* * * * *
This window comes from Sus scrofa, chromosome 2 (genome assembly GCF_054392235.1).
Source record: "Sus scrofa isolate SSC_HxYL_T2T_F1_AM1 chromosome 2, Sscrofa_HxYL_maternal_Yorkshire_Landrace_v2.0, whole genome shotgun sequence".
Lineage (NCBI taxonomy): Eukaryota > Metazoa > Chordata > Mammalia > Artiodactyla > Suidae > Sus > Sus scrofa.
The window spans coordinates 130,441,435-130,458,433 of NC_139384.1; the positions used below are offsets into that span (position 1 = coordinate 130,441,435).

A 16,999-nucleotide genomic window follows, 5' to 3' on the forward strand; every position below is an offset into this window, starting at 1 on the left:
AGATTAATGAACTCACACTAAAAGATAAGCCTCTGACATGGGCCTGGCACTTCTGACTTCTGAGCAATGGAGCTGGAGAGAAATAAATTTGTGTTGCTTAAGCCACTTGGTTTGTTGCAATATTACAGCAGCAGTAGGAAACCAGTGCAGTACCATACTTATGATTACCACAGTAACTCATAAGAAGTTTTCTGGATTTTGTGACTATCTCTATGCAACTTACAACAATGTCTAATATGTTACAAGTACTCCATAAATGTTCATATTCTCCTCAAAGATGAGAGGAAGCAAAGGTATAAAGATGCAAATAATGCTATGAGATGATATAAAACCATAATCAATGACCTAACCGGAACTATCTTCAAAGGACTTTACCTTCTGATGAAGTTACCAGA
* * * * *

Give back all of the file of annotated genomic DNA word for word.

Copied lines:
This window comes from Sus scrofa, chromosome 2 (genome assembly GCF_054392235.1).
Source record: "Sus scrofa isolate SSC_HxYL_T2T_F1_AM1 chromosome 2, Sscrofa_HxYL_maternal_Yorkshire_Landrace_v2.0, whole genome shotgun sequence".
Lineage (NCBI taxonomy): Eukaryota > Metazoa > Chordata > Mammalia > Artiodactyla > Suidae > Sus > Sus scrofa.
The window spans coordinates 130,441,435-130,458,433 of NC_139384.1; the positions used below are offsets into that span (position 1 = coordinate 130,441,435).

A 16,999-nucleotide genomic window follows, 5' to 3' on the forward strand; every position below is an offset into this window, starting at 1 on the left:
AGATTAATGAACTCACACTAAAAGATAAGCCTCTGACATGGGCCTGGCACTTCTGACTTCTGAGCAATGGAGCTGGAGAGAAATAAATTTGTGTTGCTTAAGCCACTTGGTTTGTTGCAATATTACAGCAGCAGTAGGAAACCAGTGCAGTACCATACTTATGATTACCACAGTAACTCATAAGAAGTTTTCTGGATTTTGTGACTATCTCTATGCAACTTACAACAATGTCTAATATGTTACAAGTACTCCATAAATGTTCATATTCTCCTCAAAGATGAGAGGAAGCAAAGGTATAAAGATGCAAATAATGCTATGAGATGATATAAAACCATAATCAATGACCTAACCGGAACTATCTTCAAAGGACTTTACCTTCTGATGAAGTTACCAGA